The decision to award Bradley the victory and the title was inexplicable, unjust and unexpected. But the frustration and bewilderment is the sole reason the general public is still talking about the sport days later.
That's something boxing fans need to be alarmed about.
Pacquiao-Bradley wasn't the fight most boxing fans wanted to see. Their clash in Las Vegas on Saturday was very much a consolation in the eyes of those who've longed to see Pacquiao take on Floyd Mayweather Jr. to determine the sport's true pound-for-pound king. But following the shocking decision in which Pacquiao was robbed, the boxing world is again mired in controversy — controversy that has extended the shelf life of a typical boxing conversation.
It's unfortunate, really, but the Pacquiao-Bradley decision is the latest in what has become a trend throughout the sport. Rather than walking away from a fight with a sense of closure, questions answered and a desire for more actual boxing, we're consistently seeing highly publicized bouts only stir up more questions. And those questions go beyond simply in-ring production.
The worst part of it all is the apparent gain boxing has the potential to get from all of its failures. While the adage "there's no such thing as bad publicity" doesn't hold truth in all instances, it's certainly worth considering in what was recently deemed by many to be a dead sport
First, there was the legality of Mayweather's knockout on Victor Ortiz last September. Then, there was Pacquiao's wishy-washy decision over Juan Manuel Marquez in November. Now, there's the whole Pacquiao-Bradley controversy, which has the WBO reviewing the bout and Sen. Harry Reid calling for an investigation.
Either of those two processes won't likely yield much in the way of results, and does it matter? As unfortunate as it was to see Pacquiao robbed at the hands of the judges who ruled in Bradley's favor over the weekend, little is going to change the public's perception that boxing is suspect, if not corrupt. The problem is that the skepticism surrounding the sport's integrity has only seemed to raise the overall public interest, rather than turn people away.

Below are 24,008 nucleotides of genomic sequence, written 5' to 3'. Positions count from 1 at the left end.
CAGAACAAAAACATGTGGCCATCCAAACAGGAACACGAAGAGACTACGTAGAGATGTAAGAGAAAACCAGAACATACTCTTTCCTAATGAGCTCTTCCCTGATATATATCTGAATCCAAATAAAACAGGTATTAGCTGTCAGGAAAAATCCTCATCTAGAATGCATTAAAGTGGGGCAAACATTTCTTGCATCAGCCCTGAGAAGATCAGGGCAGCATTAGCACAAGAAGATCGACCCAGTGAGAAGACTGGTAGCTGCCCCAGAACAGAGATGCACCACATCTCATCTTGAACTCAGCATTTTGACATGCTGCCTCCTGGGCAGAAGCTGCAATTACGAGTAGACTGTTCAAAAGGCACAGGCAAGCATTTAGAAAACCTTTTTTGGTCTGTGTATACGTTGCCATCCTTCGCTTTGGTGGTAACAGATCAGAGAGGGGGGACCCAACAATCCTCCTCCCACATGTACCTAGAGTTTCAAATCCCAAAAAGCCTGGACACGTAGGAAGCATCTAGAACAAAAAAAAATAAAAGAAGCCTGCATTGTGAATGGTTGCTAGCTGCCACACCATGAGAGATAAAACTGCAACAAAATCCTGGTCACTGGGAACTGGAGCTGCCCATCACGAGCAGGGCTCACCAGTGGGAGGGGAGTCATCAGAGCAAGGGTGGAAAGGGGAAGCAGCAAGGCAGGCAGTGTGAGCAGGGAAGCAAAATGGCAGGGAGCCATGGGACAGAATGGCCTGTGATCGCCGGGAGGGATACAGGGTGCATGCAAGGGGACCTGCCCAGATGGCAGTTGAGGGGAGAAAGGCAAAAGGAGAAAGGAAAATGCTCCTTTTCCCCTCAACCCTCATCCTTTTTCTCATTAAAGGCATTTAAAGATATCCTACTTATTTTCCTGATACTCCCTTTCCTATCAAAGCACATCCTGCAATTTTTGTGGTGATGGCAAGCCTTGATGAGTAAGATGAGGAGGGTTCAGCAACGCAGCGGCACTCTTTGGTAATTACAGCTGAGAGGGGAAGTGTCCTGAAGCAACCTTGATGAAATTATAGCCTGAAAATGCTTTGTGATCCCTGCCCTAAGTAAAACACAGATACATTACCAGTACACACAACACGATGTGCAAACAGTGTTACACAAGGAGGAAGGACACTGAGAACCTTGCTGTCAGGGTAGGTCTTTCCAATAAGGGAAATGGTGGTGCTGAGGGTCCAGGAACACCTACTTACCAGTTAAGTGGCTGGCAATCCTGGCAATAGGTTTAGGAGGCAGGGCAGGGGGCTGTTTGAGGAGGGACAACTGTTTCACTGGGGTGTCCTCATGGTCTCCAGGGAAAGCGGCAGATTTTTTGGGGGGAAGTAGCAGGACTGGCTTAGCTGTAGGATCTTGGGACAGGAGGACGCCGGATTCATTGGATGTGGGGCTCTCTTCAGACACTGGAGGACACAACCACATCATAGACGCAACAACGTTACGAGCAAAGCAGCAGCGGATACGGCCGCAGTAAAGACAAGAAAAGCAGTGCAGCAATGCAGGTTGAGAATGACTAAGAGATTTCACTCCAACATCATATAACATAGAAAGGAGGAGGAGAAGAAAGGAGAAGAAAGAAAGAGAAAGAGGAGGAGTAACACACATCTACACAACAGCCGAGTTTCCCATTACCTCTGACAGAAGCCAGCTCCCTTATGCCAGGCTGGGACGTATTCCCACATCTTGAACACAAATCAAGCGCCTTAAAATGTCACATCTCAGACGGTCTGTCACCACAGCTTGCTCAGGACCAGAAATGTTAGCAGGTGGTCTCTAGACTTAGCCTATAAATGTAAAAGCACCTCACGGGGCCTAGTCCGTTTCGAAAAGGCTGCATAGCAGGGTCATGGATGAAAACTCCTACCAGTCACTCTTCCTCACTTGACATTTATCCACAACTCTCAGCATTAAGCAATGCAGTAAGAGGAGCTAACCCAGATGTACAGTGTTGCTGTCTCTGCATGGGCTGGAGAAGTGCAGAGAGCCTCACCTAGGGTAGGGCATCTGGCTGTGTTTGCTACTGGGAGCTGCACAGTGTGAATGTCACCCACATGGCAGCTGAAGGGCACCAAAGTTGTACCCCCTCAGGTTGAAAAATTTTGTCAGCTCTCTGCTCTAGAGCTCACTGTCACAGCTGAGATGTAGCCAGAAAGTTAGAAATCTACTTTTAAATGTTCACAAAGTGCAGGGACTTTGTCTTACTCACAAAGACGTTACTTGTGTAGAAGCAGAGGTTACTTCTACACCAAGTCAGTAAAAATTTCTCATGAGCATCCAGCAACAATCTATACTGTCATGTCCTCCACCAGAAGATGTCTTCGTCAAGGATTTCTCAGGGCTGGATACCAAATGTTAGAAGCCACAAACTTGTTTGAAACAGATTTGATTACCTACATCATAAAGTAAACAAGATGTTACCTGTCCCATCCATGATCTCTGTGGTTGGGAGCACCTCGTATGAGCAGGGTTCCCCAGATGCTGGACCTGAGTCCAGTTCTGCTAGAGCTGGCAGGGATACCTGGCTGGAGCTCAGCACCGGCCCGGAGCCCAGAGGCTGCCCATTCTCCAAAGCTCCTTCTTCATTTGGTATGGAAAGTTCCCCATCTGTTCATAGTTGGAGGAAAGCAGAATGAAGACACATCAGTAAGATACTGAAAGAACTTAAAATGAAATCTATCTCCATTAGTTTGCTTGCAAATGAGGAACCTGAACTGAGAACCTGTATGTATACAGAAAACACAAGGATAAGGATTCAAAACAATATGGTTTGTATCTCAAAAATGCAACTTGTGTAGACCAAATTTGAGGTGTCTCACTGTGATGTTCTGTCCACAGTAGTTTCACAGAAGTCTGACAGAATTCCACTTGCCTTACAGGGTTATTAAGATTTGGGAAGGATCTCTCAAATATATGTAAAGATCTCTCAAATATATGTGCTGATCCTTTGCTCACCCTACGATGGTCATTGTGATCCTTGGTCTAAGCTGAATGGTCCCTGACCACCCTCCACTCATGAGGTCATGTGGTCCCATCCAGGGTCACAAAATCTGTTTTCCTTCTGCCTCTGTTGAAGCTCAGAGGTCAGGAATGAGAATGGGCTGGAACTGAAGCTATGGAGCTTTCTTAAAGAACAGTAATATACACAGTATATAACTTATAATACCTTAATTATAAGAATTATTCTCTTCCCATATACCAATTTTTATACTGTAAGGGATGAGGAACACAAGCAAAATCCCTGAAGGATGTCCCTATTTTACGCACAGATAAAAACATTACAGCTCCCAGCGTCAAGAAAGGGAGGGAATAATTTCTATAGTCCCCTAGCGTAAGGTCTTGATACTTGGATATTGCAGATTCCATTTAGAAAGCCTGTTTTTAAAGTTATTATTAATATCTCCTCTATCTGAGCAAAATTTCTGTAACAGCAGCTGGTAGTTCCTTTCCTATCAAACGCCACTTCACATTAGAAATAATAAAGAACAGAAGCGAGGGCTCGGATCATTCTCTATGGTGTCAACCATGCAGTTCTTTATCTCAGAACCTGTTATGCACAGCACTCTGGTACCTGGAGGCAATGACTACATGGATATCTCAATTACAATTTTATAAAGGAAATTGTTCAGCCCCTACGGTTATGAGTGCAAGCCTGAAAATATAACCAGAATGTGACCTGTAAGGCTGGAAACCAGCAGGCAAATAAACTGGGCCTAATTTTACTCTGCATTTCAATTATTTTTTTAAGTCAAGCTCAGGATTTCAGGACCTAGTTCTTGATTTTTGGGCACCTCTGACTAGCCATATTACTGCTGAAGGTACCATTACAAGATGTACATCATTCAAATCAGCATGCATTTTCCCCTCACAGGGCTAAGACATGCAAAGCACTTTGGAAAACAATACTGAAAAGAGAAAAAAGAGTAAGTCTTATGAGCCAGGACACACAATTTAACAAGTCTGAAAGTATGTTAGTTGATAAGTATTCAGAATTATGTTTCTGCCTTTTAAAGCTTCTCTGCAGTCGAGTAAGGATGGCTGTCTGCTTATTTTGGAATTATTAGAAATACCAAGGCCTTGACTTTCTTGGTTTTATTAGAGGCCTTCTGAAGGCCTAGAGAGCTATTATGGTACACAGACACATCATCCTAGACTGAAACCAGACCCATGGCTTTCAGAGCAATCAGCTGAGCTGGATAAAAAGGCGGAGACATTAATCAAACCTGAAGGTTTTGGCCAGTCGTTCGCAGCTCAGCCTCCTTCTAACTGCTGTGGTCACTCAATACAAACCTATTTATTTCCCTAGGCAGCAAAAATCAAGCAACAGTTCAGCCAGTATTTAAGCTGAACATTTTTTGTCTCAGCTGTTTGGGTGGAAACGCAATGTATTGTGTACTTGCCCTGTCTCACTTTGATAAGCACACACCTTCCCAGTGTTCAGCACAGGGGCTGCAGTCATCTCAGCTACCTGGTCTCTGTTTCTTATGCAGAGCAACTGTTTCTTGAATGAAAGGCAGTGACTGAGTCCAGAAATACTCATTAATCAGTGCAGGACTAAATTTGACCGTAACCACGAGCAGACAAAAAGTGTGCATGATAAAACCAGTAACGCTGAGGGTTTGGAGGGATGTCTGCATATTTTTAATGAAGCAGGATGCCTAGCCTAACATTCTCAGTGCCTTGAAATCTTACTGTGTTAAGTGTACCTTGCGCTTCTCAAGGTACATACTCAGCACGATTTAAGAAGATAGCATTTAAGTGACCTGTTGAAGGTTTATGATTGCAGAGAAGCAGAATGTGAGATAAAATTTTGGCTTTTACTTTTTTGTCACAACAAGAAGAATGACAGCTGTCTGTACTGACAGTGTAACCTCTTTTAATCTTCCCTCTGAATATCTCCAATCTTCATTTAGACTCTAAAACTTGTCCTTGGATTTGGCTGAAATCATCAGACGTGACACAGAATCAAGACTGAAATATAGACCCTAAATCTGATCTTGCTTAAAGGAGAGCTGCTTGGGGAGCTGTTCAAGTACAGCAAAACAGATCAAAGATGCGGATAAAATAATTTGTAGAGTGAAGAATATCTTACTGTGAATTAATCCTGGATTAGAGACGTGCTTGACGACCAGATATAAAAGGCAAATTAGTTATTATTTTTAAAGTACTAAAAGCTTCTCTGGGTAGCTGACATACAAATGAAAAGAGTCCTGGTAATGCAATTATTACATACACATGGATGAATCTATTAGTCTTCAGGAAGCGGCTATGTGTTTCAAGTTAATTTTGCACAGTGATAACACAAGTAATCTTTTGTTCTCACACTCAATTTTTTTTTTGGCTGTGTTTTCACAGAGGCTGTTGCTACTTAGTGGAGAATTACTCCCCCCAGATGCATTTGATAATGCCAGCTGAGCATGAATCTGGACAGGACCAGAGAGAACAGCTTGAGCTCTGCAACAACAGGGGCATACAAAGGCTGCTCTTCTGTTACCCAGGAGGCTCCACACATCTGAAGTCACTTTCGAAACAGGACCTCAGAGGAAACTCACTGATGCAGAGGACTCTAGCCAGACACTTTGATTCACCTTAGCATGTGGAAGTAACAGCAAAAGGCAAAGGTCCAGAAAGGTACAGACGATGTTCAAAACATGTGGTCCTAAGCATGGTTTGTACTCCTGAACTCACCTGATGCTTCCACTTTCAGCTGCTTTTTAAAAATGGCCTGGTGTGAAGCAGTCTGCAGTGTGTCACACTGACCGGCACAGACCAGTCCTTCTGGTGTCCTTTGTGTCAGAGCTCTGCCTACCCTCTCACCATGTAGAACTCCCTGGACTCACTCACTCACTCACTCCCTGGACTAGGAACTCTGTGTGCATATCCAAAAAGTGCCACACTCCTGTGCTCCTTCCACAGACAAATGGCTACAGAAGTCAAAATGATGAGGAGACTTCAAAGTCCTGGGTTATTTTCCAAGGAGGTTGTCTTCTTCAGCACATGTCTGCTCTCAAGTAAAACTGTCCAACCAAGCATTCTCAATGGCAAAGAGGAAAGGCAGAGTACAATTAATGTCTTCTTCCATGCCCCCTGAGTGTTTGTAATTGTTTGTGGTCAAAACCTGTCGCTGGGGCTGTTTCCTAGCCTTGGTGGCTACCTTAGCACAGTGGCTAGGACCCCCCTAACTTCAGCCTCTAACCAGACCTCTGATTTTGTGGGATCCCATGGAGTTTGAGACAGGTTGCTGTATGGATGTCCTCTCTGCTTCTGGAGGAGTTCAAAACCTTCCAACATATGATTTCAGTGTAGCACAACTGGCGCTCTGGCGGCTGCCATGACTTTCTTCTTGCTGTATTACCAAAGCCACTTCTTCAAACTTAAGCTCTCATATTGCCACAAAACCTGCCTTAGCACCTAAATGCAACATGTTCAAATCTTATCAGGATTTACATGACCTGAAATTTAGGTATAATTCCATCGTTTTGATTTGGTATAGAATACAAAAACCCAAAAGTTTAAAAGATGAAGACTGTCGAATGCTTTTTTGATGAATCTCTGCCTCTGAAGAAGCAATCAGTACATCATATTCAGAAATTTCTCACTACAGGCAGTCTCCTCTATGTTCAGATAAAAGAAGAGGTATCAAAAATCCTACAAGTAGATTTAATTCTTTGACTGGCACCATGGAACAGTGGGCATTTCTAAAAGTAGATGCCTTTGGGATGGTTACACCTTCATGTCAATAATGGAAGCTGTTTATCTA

Boxing's glory days are a thing of the past, especially with the emergence of mixed martial arts in recent years, but with intriguing — albeit for the wrong reasons — storylines now evolving left and right, the sport may be on the verge of a Renaissance.
Before the recent string of controversies, when was the last time you sat around and talked boxing with your buddies? (I'm speaking, of course, to those not typically prone to boxing conversations.) Yet now here we are, hearing the discussions, chiming in and, in many instances, feeling passionately about the topic.
Boxing has, in many ways, become a glorified soap opera. A WWE clone, if you will. That sucks for boxing fans who just want to see a satisfactory effort when it comes to maintaining any shred of purity the sport still has.
A Pacquiao versus Bradley rematch should be the focus, or even a separate pair of bouts involving the two fighters. Instead, it's the battle between objectivity and subjectivity that we're all concerned about, and that's a fight that will always be a losing one. Or so we thought.
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